Beginning Next Week: InsideCounsel will become part of Corporate Counsel. Bringing these two industry-leading websites together will now give you comprehensive coverage of the full spectrum of issues affecting today's General Counsel at companies of all sizes. You will continue to receive expert analysis on key issues including corporate litigation, labor developments, tech initiatives and intellectual property, as well as Women, Influence & Power in Law (WIPL) professional development content. Plus we'll be serving all ALM legal publications from one interconnected platform, powered by, giving you easy access to additional relevant content from other InsideCounsel sister publications.

To prevent a disruption in service, you will be automatically redirected to the new site next week. Thank you for being a valued InsideCounsel reader!


European agencies investigating Facebook over experiment privacy issues

Several European agencies, believe Facebook may have broken privacy laws

Facebook researchers may be sorry for conducting research on the social media site’s user base without author consent, but according to some European agencies, being sorry may not be enough.

A recent Facebook experiment — in which researchers manipulated the content found on user’s news feeds — is now under investigation from several European data agencies. The agencies wish to find whether Facebook broke data privacy laws with its January 2012 investigation.

One of those agencies, reports the New York Times, is Ireland’s Office of the Data Protection Commissioner. Facebook holds global offices in Dublin, and the company’s operations outside of North America mostly fall under the Office’s jurisdiction. A regulator within the Office has asked Facebook to turn over details about the study, including whether Facebook attempted to gain consent from its user base.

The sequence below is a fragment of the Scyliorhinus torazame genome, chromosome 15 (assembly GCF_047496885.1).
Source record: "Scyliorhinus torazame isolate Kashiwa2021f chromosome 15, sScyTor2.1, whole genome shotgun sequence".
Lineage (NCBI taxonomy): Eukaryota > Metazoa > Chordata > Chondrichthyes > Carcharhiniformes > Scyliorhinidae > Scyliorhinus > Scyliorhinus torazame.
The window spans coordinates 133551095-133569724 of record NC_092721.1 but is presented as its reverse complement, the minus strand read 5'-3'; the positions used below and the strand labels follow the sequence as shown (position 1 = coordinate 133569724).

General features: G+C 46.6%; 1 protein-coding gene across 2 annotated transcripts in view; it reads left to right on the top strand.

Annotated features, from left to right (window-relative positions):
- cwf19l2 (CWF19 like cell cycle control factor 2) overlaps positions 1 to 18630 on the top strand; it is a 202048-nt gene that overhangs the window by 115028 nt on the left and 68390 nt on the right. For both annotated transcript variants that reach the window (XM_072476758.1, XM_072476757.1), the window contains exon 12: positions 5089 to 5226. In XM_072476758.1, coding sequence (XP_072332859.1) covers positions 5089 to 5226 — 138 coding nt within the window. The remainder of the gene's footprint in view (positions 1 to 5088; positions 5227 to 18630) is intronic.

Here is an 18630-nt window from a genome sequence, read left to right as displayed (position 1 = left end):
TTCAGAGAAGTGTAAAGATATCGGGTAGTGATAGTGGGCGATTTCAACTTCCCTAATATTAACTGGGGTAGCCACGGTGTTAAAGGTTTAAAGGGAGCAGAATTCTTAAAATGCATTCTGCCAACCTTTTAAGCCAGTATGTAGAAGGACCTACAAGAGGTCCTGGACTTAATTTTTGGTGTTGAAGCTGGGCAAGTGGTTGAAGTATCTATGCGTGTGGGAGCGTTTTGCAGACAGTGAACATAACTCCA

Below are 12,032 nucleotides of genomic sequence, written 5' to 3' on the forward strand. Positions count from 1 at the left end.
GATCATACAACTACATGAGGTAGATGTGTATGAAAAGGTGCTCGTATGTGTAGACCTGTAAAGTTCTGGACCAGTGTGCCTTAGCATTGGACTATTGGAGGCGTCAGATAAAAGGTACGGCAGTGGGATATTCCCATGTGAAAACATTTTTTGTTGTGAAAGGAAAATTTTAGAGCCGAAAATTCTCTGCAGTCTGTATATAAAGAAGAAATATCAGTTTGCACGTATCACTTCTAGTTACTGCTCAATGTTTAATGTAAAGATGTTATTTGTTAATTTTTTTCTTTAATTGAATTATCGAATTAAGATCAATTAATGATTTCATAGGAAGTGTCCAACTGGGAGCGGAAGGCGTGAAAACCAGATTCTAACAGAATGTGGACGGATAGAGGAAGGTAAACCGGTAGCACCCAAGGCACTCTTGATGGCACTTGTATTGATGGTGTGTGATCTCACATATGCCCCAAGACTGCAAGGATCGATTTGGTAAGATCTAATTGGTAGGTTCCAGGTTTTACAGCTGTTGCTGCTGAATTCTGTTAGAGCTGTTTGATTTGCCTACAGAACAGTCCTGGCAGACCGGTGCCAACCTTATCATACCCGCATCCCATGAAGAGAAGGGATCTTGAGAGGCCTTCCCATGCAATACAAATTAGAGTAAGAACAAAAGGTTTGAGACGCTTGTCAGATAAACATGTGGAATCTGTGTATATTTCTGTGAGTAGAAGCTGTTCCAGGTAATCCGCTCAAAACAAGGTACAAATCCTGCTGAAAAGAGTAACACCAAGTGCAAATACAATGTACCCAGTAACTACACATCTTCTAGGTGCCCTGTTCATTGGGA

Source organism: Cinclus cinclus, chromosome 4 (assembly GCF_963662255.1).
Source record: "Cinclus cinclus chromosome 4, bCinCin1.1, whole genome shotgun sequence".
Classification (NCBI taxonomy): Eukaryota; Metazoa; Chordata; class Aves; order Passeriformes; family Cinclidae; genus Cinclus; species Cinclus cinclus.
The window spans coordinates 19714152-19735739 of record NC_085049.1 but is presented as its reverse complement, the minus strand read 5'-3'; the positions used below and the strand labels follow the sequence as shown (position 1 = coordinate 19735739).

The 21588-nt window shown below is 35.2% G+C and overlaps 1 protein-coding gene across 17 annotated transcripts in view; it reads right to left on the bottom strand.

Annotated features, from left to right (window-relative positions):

The Information Commissioner’s Office of Britain is also investigating the incident, telling the NYT, “We’re aware of this issue, and will be speaking to Facebook, as well as liaising with the Irish data protection authority, to learn more about the circumstances.”



Lawyers given OK to review jurors’ social media sites: ABA

Dealing with reputational harm: Anonymous postings by employees

Holding company Rembrandt Social Media sues Facebook as Virginia trial begins


These investigations are largely a result of the public outcry against Facebook once the experiment’s data collection records came to light. According to statistic provided to InsideCounsel from Kanjoya, an emotional intelligence analytics firm, the predominant emotion of all Tweets discussing Facebook was anger, at 27.7 percent. Among teenagers, meanwhile, the most common emotional expression was “worried,” particularly concerning how Facebook is using its information among third parties.

For its part, the company seems prepared for regulator questions. Facebook’s director of policy in Europe, Richard Allan, echoed the sentiments of Facebook’s researchers, saying in a statement, “We want to do better in the future and are improving our process based on this feedback. The study was done with appropriate protections for people’s information, and we are happy to answer any questions regulators may have.”

However, based on Google’s experience navigating Europe’s privacy laws, Facebook may be in for a bumpy ride. Following a European court ruling supporting the “right to be forgotten,” Google became flooded with takedown requests from upset European citizens.

Assistant Editor

author image

Zach Warren

Zach Warren is Assistant Editor of InsideCounsel magazine, where he oversees online content submissions and administers InsideCounsel's enewsletters. Zach specializes in new media and multimedia...

Bio and more articles

Join the Conversation

Advertisement. Closing in 15 seconds.